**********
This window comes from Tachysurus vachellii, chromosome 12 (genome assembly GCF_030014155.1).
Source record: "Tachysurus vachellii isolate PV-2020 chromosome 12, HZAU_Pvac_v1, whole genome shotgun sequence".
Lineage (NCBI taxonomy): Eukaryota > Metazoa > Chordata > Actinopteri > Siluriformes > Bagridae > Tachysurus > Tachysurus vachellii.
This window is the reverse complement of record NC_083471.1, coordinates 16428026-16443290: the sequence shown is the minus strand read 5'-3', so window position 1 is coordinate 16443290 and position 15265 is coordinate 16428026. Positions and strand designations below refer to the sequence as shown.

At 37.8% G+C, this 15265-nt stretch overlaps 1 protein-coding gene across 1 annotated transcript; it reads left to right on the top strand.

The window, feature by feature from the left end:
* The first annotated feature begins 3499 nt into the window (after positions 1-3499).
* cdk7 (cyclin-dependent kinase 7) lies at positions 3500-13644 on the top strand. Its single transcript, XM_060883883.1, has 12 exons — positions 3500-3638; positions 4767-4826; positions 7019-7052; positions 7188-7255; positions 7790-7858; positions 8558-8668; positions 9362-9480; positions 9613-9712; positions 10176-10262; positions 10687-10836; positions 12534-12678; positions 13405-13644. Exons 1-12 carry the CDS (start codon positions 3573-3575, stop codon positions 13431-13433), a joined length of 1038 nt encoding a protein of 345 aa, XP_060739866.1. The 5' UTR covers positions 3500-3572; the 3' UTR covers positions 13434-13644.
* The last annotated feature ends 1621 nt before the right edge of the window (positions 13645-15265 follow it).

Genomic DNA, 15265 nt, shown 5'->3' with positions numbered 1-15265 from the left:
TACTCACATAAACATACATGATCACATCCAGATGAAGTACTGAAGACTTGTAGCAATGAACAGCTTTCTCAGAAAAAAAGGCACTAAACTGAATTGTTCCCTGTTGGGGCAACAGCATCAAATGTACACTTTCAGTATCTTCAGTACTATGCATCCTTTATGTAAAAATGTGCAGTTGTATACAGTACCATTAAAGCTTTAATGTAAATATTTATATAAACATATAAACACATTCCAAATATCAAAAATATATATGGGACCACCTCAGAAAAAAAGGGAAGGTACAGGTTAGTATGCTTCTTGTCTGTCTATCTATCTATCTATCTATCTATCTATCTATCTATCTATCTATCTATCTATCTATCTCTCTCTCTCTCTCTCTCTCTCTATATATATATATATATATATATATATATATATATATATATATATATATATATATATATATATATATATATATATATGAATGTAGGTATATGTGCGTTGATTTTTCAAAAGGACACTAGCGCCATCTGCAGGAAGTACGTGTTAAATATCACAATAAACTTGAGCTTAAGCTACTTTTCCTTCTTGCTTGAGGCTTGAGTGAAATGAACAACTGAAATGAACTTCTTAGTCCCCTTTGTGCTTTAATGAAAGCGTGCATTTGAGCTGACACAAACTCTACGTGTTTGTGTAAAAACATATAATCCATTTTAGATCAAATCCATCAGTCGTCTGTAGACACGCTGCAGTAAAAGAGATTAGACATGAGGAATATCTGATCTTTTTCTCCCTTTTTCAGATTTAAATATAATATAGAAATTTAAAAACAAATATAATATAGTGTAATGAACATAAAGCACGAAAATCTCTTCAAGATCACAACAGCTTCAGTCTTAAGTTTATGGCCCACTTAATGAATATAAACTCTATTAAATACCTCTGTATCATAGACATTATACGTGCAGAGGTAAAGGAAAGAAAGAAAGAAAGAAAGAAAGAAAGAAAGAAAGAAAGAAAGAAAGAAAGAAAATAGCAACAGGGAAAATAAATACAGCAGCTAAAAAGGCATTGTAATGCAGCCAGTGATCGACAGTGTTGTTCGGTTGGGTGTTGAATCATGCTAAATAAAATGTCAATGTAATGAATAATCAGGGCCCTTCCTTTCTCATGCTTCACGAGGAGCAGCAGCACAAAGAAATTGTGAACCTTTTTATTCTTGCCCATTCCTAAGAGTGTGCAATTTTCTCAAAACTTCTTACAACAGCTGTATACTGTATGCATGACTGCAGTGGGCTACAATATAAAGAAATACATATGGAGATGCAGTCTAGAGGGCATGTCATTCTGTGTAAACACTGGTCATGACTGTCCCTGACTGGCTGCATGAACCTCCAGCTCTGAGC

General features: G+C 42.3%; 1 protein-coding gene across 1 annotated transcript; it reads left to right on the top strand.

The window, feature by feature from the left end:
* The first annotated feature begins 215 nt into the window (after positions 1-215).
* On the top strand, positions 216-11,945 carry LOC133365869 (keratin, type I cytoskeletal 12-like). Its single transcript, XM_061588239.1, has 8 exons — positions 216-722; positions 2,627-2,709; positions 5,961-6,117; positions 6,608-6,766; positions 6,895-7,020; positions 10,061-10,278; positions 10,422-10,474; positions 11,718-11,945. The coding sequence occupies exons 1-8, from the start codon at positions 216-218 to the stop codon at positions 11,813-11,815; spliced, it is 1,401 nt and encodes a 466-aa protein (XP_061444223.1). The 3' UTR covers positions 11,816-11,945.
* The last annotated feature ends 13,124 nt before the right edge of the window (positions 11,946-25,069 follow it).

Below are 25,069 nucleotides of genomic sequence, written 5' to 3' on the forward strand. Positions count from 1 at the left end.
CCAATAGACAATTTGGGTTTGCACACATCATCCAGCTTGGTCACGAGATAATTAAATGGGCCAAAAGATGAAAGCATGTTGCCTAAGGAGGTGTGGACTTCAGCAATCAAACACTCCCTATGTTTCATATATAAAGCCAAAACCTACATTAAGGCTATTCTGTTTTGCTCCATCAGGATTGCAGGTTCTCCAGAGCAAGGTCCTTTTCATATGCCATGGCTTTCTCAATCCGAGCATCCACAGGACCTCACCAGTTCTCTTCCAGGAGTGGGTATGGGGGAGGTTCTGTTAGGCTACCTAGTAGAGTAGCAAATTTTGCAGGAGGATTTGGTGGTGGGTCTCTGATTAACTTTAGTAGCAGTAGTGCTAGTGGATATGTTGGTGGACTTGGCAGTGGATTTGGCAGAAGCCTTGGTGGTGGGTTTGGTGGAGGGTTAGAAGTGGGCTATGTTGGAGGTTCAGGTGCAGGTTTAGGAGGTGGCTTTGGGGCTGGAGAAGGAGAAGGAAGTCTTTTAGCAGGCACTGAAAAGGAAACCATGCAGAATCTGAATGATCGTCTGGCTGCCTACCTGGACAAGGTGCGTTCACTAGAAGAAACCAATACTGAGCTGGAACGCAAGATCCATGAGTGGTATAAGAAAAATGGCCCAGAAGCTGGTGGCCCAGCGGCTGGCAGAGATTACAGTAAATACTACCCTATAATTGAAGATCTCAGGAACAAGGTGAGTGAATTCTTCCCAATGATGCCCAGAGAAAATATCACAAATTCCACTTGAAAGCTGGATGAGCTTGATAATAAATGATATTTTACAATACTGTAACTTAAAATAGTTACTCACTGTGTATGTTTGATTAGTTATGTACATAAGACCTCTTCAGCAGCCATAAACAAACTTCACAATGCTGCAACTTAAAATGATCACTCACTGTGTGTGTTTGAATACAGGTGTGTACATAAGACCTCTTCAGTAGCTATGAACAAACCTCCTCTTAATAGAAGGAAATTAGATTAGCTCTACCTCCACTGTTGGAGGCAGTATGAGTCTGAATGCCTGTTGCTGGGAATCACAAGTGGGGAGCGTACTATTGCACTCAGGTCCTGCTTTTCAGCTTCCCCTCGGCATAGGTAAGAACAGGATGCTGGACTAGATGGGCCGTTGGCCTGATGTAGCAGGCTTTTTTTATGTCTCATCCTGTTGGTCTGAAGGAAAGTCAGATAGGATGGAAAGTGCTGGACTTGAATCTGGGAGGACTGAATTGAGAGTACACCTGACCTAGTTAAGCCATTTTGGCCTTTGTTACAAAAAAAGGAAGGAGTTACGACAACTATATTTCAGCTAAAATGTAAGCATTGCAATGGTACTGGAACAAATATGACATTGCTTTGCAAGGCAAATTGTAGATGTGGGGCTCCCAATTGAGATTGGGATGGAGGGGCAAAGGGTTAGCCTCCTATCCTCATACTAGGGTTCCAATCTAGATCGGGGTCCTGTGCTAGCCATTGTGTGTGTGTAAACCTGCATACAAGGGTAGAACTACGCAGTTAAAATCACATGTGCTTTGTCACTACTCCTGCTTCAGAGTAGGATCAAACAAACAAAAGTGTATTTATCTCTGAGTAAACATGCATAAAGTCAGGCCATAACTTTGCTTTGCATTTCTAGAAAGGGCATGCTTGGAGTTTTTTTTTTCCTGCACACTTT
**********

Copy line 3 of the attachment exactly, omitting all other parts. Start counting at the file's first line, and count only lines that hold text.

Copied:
Lineage (NCBI taxonomy): Eukaryota > Metazoa > Chordata > Actinopteri > Siluriformes > Bagridae > Tachysurus > Tachysurus vachellii.